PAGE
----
Michael Keenan to quit politics at election

Michael Keenan to quit politics at election

Senator Scullion this week weighed into the debate over the timing of Australia Day, reiterating his view that changing the date was not a major concern for the indigenous people he spoke with, while acknowledging January 26 marked the anniversary of the British “invasion”.

The indigenous affairs minister, who has held the portfolio for five years, will continue in the role until the election due in May.

It comes as former industrial relations minister Craig Laundy weighs whether to recontest his Sydney seat of Reid, and after human services minister Michael Keenan announced on Friday night that he was quitting to spend more time with his family.

Kelly O’Dwyer, minister for jobs, industrial relations and women, announced a week ago that she would not recontest her seat of Higgins in Melbourne’s inner south-east.

Nigel Scullion (right) will not contest the May election. LUKAS COCH

Ms O’Dwyer, a mother of two young children, cited difficulties balancing her family life with the gruelling demands of serving as a cabinet minister.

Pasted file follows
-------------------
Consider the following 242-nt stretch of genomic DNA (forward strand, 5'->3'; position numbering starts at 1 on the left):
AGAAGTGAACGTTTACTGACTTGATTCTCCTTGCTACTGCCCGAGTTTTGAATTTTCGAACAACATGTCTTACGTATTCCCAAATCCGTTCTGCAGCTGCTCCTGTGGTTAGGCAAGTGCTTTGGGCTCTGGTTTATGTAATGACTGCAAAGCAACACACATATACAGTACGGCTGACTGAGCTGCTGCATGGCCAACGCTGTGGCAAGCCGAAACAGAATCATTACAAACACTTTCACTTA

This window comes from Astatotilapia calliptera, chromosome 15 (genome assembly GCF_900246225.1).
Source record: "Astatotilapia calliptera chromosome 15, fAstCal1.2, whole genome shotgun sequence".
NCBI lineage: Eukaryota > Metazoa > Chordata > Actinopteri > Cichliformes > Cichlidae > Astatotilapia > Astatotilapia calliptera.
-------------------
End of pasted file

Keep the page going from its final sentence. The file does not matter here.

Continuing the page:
Senator Scullion said his path to public office had been unconventional and confirmed former prime minister John Howard’s characterisation of the Liberal-National Coalition as a “broad church”.

“The fact that it has allowed a bloke like me to sit around its Cabinet table shows just why it continues to be the party hardworking Australian families keep putting their trust and faith in,” he said.

“I was just an everyday fisherman and some time buffalo shooter and I raised my three beautiful children Sarah, Daniel and Luke on a fishing boat off the coast of Gove and North East Arnhem Land.”

Mr Keenan, the Human Services and Digital Transformation Minister, is also retiring for family reasons

“I have been an absent father in the lives of my children and now is the time for this to stop. With a newborn child – our family’s fourth – it is unworkable for my family,” Mr Keenan said in a statement on Friday.

Mr Keenan, who has been in politics for 15 years, said the decision became clear to him during the Christmas break.

The member for Stirling in Perth, Western Australia, described politics as a “proud vocation” but one that is also difficult and exhausting.

He insists he remains “resolutely optimistic” about the coalition’s prospects at the upcoming election.

“The government’s plan for a stronger economy is working. This is why I believe the coalition can and will win the next election,” he said.

Finance Minister Mathias Cormann said Mr Keenan has made an “outstanding contribution” to his community and to federal parliament.

“We are sad to see him go, but entirely understand and respect the reasons for his decision,” Senator Cormann said in a statement on Friday.

Mr Keenan has previously held the justice and counter-terrorism portfolios.

The next federal election is expected for May this year.


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